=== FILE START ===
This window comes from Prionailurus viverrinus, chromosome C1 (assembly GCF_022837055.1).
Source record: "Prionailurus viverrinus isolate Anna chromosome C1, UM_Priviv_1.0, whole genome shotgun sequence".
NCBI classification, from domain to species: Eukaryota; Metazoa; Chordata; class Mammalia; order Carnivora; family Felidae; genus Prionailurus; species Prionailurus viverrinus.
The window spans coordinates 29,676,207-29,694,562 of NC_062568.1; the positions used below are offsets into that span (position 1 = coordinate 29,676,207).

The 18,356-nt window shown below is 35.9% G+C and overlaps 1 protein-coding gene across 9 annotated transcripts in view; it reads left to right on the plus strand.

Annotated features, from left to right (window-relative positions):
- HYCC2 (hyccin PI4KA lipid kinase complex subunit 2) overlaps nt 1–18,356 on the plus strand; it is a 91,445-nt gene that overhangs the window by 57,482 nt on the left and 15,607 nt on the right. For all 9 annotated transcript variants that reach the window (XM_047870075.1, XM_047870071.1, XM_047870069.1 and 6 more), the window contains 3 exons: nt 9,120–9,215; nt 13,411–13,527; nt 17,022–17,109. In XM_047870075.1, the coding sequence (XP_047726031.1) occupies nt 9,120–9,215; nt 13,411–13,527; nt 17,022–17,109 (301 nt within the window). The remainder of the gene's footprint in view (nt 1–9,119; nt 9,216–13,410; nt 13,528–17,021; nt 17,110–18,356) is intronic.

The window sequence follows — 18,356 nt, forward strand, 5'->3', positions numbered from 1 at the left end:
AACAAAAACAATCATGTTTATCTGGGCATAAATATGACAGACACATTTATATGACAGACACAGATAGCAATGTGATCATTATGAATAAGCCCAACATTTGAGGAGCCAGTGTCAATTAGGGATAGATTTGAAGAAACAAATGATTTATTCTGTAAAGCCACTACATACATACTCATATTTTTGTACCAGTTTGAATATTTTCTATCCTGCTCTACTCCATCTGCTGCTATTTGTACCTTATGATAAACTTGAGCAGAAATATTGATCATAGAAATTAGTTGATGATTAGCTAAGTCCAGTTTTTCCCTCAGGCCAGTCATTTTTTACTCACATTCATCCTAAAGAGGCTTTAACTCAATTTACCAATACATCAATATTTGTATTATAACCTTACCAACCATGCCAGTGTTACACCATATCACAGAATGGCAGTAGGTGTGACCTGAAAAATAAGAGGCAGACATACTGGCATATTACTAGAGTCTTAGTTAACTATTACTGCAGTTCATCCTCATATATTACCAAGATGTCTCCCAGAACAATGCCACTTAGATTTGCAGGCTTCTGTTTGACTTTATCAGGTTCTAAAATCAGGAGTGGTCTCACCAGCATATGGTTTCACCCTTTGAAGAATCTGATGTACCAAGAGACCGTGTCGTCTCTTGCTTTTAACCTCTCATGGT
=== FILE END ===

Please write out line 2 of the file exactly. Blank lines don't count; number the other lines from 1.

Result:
Source record: "Prionailurus viverrinus isolate Anna chromosome C1, UM_Priviv_1.0, whole genome shotgun sequence".